“Curious” is an obvious standout and finds the duo in their “Trap&B” bag, musing about an encounter with two presumably shy men. This track is appropriately feature-heavy, with the duo joined by Grammy-nominated R&B singer GARREN and Hip Hop artist Jimi Tents. I’m a huge Destiny’s Child fan, so I immediately caught the “No, No, No” similarities.

Still, I wasn’t a huge fan of the lyrics on this one, which included: “You just my type. Definitely in my mind. Passed me by again. And you looking right. We thinking the same thing. So why you acting shy? It’d be better if youJust come up and say hi, hi, hi.”

“Dysfunctional” steeps us into a more groovy electronic vibe with the duo returning to the “respect my love and my time” theme. This was also a return to a more cohesive sound that was easy to digest.

The rejection of toxic love rings true with lyrics, “I don’t wanna play, yeah, no games. I’m just tryna stay, yeah, yeah, yeah. Don’t say “Hey” in the light, but you’ll pull up Wednesday night. It’s like this every time.”

“High & Dry” featuring KAYTRANADA gives us more of the same sonically with the Trap&B aesthetic. I’m not a fan of their vocal stylings on these kinds of tracks, but overall “High & Dry” pleases way more than it offends.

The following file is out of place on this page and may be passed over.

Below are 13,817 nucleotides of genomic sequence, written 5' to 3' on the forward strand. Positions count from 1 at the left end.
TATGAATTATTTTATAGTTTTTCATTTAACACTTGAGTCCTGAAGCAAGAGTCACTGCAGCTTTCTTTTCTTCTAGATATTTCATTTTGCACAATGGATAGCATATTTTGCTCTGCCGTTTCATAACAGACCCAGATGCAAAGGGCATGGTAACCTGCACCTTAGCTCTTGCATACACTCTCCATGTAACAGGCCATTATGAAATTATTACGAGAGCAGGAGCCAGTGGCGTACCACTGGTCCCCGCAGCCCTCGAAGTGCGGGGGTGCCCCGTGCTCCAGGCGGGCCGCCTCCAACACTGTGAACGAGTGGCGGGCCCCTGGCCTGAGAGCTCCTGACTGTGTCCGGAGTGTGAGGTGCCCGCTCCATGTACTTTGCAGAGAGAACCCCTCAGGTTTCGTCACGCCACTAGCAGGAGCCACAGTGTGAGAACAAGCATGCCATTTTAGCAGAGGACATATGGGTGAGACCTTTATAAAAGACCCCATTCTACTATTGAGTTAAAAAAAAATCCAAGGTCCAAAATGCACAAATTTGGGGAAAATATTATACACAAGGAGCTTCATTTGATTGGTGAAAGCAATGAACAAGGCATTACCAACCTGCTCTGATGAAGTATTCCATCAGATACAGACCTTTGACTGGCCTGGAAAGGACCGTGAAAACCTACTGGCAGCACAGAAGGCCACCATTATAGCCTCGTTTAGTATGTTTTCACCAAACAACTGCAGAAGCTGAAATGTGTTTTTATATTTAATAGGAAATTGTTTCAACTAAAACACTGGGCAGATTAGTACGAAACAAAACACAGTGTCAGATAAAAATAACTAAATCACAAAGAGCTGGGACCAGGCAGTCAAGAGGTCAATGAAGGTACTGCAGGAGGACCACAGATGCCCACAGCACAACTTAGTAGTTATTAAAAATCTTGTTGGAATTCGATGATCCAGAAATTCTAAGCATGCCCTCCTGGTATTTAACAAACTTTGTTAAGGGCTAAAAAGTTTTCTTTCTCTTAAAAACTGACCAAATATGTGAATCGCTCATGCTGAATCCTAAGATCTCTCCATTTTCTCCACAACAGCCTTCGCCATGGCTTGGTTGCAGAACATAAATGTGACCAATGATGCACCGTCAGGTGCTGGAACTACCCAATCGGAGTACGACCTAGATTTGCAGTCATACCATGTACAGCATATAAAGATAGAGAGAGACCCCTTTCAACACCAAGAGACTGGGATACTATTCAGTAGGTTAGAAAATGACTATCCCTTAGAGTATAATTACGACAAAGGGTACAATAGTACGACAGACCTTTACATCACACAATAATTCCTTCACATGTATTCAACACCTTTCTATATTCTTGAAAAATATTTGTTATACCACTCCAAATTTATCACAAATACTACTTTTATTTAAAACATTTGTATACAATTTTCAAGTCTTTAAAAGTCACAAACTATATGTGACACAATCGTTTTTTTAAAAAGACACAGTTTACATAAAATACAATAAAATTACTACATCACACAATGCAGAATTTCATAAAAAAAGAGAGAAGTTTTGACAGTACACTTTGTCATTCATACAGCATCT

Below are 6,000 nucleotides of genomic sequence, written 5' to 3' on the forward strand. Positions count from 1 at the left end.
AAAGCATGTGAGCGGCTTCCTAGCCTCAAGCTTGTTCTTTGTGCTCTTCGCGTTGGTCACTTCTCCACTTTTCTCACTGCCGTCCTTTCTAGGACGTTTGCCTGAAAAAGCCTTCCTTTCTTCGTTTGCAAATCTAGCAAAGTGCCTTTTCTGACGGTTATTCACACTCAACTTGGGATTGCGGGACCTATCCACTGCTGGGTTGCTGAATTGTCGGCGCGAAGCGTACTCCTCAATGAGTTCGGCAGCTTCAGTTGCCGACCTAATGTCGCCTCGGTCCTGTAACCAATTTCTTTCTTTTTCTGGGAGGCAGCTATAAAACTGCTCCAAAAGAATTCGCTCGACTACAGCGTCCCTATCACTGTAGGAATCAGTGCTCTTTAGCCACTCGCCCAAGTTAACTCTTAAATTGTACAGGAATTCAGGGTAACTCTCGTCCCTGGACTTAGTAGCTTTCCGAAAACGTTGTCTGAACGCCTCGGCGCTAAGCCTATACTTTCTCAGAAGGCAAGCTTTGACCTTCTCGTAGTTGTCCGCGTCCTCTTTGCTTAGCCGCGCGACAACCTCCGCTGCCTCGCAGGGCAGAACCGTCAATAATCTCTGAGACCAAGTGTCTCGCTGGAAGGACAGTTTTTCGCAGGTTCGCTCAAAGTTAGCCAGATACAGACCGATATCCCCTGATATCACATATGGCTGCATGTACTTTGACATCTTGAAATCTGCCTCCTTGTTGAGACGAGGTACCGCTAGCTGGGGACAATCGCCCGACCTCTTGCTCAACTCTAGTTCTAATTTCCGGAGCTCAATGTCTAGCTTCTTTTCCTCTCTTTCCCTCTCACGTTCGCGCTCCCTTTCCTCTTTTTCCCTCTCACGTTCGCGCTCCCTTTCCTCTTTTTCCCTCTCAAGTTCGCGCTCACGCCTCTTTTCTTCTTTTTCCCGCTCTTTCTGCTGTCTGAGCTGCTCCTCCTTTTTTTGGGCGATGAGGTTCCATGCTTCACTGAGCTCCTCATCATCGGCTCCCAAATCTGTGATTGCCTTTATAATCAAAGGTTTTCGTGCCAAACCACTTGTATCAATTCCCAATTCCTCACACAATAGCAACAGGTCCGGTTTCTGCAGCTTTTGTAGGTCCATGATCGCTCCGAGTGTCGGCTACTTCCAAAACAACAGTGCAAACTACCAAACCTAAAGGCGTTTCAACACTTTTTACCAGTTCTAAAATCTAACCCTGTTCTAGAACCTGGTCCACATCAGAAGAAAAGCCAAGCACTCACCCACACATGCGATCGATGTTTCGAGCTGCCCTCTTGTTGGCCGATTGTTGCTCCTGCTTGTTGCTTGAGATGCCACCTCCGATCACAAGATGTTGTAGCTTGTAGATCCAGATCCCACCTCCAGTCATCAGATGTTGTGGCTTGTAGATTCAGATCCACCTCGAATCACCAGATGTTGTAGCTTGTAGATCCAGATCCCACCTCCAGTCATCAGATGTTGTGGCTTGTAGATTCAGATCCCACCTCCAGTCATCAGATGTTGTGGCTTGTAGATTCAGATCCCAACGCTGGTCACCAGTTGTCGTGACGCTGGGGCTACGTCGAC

Lyrics such as, “Something in the water, that’s why you can’t wait to taste it. Tip-toe in the garden of my Nubian oasis,” offer clear picture of the duo’s desire for sexual liberation, which is a nice change of pace.

Oddly, though not my favorite track, it has the best lyrics on the entire album.

“Caught Up” sees a return to another groovy alternative wave, reminiscent of many early 80s hits.

With the lyrics, “Heavy breathing, as I’m sinking. Know what it means. In too deep and suffocating. You’ve captured me. I’m in misery without your company,” I notice a trend for VanJess to jump back and forth between similar ideas and themes.

It’s not too much of a distraction, but it does become a little redundant after a while. Still, it doesn’t completely deflate my enjoyment of this particular track.

“Boo Thang” sends us back to the early 2000s with its pop leanings. Devin Morrison’s vocal stylings are right at home with the production. I could instantly picture myself as a teen at the skating rink, waiting for my crush to cruise on by.